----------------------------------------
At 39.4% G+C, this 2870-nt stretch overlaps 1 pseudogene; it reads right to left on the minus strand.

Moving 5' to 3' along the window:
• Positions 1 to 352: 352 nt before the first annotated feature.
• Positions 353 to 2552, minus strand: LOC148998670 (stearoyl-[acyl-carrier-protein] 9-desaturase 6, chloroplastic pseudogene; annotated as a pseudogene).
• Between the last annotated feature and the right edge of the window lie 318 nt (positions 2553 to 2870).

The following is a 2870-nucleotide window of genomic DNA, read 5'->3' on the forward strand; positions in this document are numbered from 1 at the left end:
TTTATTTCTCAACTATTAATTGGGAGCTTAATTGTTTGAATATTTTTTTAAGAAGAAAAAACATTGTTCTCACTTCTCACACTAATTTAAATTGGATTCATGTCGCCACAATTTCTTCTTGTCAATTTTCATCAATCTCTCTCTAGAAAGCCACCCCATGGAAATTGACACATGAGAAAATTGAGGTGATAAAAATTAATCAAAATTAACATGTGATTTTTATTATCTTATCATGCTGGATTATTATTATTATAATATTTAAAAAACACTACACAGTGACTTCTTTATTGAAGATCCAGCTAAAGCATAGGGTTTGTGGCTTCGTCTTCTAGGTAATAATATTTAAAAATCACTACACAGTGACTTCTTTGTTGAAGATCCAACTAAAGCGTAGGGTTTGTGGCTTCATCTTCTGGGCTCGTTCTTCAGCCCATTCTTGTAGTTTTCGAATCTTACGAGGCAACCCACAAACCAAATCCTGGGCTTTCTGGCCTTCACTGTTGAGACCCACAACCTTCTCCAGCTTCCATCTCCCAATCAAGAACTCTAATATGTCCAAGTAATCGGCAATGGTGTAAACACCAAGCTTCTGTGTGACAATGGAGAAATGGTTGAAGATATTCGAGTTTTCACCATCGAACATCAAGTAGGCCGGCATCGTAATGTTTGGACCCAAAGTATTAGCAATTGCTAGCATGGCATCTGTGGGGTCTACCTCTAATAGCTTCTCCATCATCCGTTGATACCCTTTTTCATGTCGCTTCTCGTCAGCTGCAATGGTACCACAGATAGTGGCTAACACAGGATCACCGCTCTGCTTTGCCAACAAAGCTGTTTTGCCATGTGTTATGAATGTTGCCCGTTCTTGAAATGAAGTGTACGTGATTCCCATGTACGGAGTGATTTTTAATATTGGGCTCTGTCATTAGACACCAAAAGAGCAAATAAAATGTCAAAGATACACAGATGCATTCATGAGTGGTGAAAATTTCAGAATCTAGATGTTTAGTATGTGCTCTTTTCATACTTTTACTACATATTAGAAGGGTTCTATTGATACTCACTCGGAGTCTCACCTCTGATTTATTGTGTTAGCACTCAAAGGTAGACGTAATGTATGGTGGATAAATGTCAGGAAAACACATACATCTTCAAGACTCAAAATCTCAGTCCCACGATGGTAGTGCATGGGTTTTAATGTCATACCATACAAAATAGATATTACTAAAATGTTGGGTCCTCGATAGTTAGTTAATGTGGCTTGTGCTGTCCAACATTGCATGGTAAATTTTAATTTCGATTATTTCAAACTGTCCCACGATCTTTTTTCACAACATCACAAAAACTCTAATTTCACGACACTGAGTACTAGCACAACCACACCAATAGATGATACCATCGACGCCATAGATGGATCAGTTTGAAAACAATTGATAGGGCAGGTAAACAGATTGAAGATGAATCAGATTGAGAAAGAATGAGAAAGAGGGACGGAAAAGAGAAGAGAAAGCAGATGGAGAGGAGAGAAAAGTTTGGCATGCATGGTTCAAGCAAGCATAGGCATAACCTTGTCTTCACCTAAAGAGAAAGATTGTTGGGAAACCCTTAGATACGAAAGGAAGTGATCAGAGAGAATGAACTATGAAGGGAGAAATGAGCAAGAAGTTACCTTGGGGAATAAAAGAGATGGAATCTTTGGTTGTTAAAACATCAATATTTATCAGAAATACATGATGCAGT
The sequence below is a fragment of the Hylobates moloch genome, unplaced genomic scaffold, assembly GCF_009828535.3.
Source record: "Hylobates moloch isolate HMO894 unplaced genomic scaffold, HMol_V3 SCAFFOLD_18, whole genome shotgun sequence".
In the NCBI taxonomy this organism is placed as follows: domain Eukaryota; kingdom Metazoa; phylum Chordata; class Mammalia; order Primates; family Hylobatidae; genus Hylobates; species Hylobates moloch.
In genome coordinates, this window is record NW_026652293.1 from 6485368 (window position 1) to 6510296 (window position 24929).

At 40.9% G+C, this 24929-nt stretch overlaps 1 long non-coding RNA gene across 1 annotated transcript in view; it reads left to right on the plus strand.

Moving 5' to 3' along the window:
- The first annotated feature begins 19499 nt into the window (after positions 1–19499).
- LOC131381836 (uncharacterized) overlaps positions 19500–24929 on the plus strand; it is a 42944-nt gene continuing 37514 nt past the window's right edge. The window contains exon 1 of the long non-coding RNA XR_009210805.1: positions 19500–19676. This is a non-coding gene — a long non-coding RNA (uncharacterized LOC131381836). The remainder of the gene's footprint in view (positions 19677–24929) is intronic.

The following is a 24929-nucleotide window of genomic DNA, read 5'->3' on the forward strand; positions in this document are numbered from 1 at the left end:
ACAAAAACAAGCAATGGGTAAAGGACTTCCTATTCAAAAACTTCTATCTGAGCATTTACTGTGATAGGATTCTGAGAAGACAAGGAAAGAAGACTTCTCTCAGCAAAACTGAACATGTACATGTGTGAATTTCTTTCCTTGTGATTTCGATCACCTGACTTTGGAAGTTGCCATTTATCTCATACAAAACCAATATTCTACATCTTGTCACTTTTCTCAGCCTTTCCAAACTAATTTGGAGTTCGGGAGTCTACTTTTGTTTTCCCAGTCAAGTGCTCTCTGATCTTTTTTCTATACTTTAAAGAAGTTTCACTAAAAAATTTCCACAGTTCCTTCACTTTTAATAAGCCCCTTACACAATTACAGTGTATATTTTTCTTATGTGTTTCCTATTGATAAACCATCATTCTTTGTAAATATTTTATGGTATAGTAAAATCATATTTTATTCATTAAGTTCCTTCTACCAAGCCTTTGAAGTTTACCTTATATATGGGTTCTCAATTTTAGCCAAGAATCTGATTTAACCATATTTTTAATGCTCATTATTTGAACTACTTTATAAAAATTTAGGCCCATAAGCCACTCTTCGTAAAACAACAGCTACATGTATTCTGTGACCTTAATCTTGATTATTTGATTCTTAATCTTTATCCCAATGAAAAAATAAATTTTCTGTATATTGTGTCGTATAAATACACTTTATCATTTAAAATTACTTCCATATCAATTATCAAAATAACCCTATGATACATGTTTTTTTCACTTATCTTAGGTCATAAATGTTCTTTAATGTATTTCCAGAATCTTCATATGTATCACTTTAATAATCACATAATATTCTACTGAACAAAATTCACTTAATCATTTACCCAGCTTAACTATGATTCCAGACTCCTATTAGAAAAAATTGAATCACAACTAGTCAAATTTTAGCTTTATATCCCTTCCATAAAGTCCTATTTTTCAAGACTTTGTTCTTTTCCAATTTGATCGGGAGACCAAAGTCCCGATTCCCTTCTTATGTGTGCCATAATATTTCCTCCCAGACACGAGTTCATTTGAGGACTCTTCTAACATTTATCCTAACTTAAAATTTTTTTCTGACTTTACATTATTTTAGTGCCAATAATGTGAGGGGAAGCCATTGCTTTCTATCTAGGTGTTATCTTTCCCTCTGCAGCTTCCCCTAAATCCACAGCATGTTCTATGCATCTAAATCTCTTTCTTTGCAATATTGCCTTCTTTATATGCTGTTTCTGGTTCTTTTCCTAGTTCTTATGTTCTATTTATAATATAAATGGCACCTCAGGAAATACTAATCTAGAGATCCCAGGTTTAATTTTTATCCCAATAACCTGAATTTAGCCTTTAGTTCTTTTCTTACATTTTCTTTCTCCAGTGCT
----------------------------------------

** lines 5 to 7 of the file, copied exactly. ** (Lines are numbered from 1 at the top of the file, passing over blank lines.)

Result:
• Between the last annotated feature and the right edge of the window lie 318 nt (positions 2553 to 2870).

The following is a 2870-nucleotide window of genomic DNA, read 5'->3' on the forward strand; positions in this document are numbered from 1 at the left end:
TTTATTTCTCAACTATTAATTGGGAGCTTAATTGTTTGAATATTTTTTTAAGAAGAAAAAACATTGTTCTCACTTCTCACACTAATTTAAATTGGATTCATGTCGCCACAATTTCTTCTTGTCAATTTTCATCAATCTCTCTCTAGAAAGCCACCCCATGGAAATTGACACATGAGAAAATTGAGGTGATAAAAATTAATCAAAATTAACATGTGATTTTTATTATCTTATCATGCTGGATTATTATTATTATAATATTTAAAAAACACTACACAGTGACTTCTTTATTGAAGATCCAGCTAAAGCATAGGGTTTGTGGCTTCGTCTTCTAGGTAATAATATTTAAAAATCACTACACAGTGACTTCTTTGTTGAAGATCCAACTAAAGCGTAGGGTTTGTGGCTTCATCTTCTGGGCTCGTTCTTCAGCCCATTCTTGTAGTTTTCGAATCTTACGAGGCAACCCACAAACCAAATCCTGGGCTTTCTGGCCTTCACTGTTGAGACCCACAACCTTCTCCAGCTTCCATCTCCCAATCAAGAACTCTAATATGTCCAAGTAATCGGCAATGGTGTAAACACCAAGCTTCTGTGTGACAATGGAGAAATGGTTGAAGATATTCGAGTTTTCACCATCGAACATCAAGTAGGCCGGCATCGTAATGTTTGGACCCAAAGTATTAGCAATTGCTAGCATGGCATCTGTGGGGTCTACCTCTAATAGCTTCTCCATCATCCGTTGATACCCTTTTTCATGTCGCTTCTCGTCAGCTGCAATGGTACCACAGATAGTGGCTAACACAGGATCACCGCTCTGCTTTGCCAACAAAGCTGTTTTGCCATGTGTTATGAATGTTGCCCGTTCTTGAAATGAAGTGTACGTGATTCCCATGTACGGAGTGATTTTTAATATTGGGCTCTGTCATTAGACACCAAAAGAGCAAATAAAATGTCAAAGATACACAGATGCATTCATGAGTGGTGAAAATTTCAGAATCTAGATGTTTAGTATGTGCTCTTTTCATACTTTTACTACATATTAGAAGGGTTCTATTGATACTCACTCGGAGTCTCACCTCTGATTTATTGTGTTAGCACTCAAAGGTAGACGTAATGTATGGTGGATAAATGTCAGGAAAACACATACATCTTCAAGACTCAAAATCTCAGTCCCACGATGGTAGTGCATGGGTTTTAATGTCATACCATACAAAATAGATATTACTAAAATGTTGGGTCCTCGATAGTTAGTTAATGTGGCTTGTGCTGTCCAACATTGCATGGTAAATTTTAATTTCGATTATTTCAAACTGTCCCACGATCTTTTTTCACAACATCACAAAAACTCTAATTTCACGACACTGAGTACTAGCACAACCACACCAATAGATGATACCATCGACGCCATAGATGGATCAGTTTGAAAACAATTGATAGGGCAGGTAAACAGATTGAAGATGAATCAGATTGAGAAAGAATGAGAAAGAGGGACGGAAAAGAGAAGAGAAAGCAGATGGAGAGGAGAGAAAAGTTTGGCATGCATGGTTCAAGCAAGCATAGGCATAACCTTGTCTTCACCTAAAGAGAAAGATTGTTGGGAAACCCTTAGATACGAAAGGAAGTGATCAGAGAGAATGAACTATGAAGGGAGAAATGAGCAAGAAGTTACCTTGGGGAATAAAAGAGATGGAATCTTTGGTTGTTAAAACATCAATATTTATCAGAAATACATGATGCAGT